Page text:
Bowdoin Environmental Scientists On Impact of Riverflow into the Gulf of Maine

The Androscoggin River, flowing between Lewiston and Auburn.

A research project involving three Bowdoin professors, looking at the impact of riverflow into the Gulf of Maine, is featured on the leading earth science news site Eos. The online publication, which is owned by the American Geophysical Union, shines a so-called “research spotlight” on a paper recently published in the Journal of Geophysical Research-Biogeosciencies.

Incorporating data going back nearly ninety years, the researchers calculated the export, or flow, of dissolved organic carbon (DOC) into the Gulf of Maine from a number of rivers and found significant increases. “Warming temperatures and increased rainfall appear to be bringing increasing quantities of runoff into the ocean,” said Rusack Professor of Environmental Studies and Earth and Oceanographic Science Phil Camill, one of the Bowdoin researchers on the project. “And that runoff, by the time if gets to the coast, contains significant amounts of dissolved carbon, thanks to all the dead plant material that leaches into the water through the soil.”

Camill and his Bowdoin colleagues—Earth and Oceanographic Science Professor Collin Roesler, and Professor of Biology and Environmental Studies John Lichter—were all involved in a wider NASA-funded research project worth just over $1 million*. “The project is now complete,” said Camill, and we’re currently in the process of writing up that research.” This study, he said, is one of several expected to come out of that work. Also collaborating on the project were scientists from the US Geological Survey, Michigan Technological University and the University of New Brunswick. 

Phil Camill; Collin Roesler; John Lichter (L-R)

One part of the study looked at data from twenty rivers between 1950 and 2013, while another studied fourteen rivers between 1930 and 2013. Although there was notable variability year-to-year, the paper found  the most significant increases in the amount of DOC going into the Gulf came during the winter and early spring months.

“DOC concentration is usually high when snowmelt occurs and also in the fall, when hurricanes and storms can hit,” said Camill. “Predictably, in the drier, summer months, there’s less runoff into the ocean and therefore less carbon leaching into the sea.”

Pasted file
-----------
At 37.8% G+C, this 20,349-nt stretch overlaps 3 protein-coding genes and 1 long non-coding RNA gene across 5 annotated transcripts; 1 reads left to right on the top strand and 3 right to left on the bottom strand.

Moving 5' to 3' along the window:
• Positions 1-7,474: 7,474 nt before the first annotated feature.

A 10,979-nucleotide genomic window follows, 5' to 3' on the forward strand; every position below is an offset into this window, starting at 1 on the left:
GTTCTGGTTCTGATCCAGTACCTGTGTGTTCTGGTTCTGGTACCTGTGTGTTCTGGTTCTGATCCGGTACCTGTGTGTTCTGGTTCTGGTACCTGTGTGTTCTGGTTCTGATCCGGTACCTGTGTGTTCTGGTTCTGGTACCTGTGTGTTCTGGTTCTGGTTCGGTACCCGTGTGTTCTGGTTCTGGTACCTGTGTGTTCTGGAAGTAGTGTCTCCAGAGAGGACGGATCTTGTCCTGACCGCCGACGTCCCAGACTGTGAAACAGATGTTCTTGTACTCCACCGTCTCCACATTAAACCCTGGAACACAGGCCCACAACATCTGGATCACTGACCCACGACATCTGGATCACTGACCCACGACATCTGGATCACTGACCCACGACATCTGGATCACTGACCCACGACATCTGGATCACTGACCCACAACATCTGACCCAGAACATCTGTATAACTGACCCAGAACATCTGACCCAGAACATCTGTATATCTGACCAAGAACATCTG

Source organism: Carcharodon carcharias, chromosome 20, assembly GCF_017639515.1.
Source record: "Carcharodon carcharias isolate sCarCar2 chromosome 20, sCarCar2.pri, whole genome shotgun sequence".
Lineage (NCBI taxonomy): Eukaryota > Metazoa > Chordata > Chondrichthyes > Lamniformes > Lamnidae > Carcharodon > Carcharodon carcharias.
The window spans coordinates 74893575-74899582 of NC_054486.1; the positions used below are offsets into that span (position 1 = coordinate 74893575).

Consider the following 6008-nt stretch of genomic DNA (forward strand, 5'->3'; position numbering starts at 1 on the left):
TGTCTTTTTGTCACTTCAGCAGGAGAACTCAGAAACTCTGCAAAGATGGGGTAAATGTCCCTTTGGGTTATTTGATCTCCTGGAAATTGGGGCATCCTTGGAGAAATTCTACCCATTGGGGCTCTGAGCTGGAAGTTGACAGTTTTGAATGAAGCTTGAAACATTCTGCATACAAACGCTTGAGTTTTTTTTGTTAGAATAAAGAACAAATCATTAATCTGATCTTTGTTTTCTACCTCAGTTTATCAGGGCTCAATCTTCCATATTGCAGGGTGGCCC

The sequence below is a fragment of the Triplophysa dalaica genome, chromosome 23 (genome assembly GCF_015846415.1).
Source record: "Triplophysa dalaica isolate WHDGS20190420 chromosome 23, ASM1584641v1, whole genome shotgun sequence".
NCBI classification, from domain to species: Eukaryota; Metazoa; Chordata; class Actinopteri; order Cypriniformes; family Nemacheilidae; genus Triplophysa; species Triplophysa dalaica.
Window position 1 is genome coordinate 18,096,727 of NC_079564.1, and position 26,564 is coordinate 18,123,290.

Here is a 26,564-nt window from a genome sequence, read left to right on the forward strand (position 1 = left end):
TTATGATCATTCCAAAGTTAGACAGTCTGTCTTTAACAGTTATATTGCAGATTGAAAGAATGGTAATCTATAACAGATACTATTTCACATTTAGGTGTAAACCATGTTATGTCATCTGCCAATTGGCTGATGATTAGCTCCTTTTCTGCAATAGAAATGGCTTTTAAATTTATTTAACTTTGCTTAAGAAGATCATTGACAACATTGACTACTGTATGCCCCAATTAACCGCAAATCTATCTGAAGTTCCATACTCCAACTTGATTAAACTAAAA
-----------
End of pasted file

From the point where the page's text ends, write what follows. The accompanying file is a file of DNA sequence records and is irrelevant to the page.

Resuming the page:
The paper also made predictions for the twenty-first century using data from three rivers, the Penobscot, the Kennebec and the Androsoggin, which among them account for nearly of all the runoff from the state of Maine. The study projects larger increases in temperature and smaller increases in precipitation over the century. “The key is not only changes in the concentrations of DOC entering the Gulf of Maine, but also the timing of those fluxes”, said Roesler. “Downstream ecosystems take advantage of the DOC food sources and have evolved to established seasonal cycles; changes in the timing will have significant ecological impacts downstream with regards to fueling primary productivity and algal blooms as well as sequestering DOC in the deep waters of the Gulf of Maine.”

Another important factor that this study highlights, said Camill, is that with climate change, events in the uplands have the potential to change ecosystems and livelihoods at the coast. “Coastal systems matter economically and ecologically for so many reasons,” he added, “and understanding what is being transported from the rivers to the coast is really worth exploring.

“As a scientist, it’s fascinating to learn more about these interactions between something like a forest in western Maine and, for example, a clam flat at the coast, and realizing they could be linked by changes in precipitation and carbon delivery.”

*This material is based on work supported by the National Aeronautics and Space Administration under Grant No. NNX11AF22G issued through the Research Opportunities in Space and Earth Sciences (ROSES) program.

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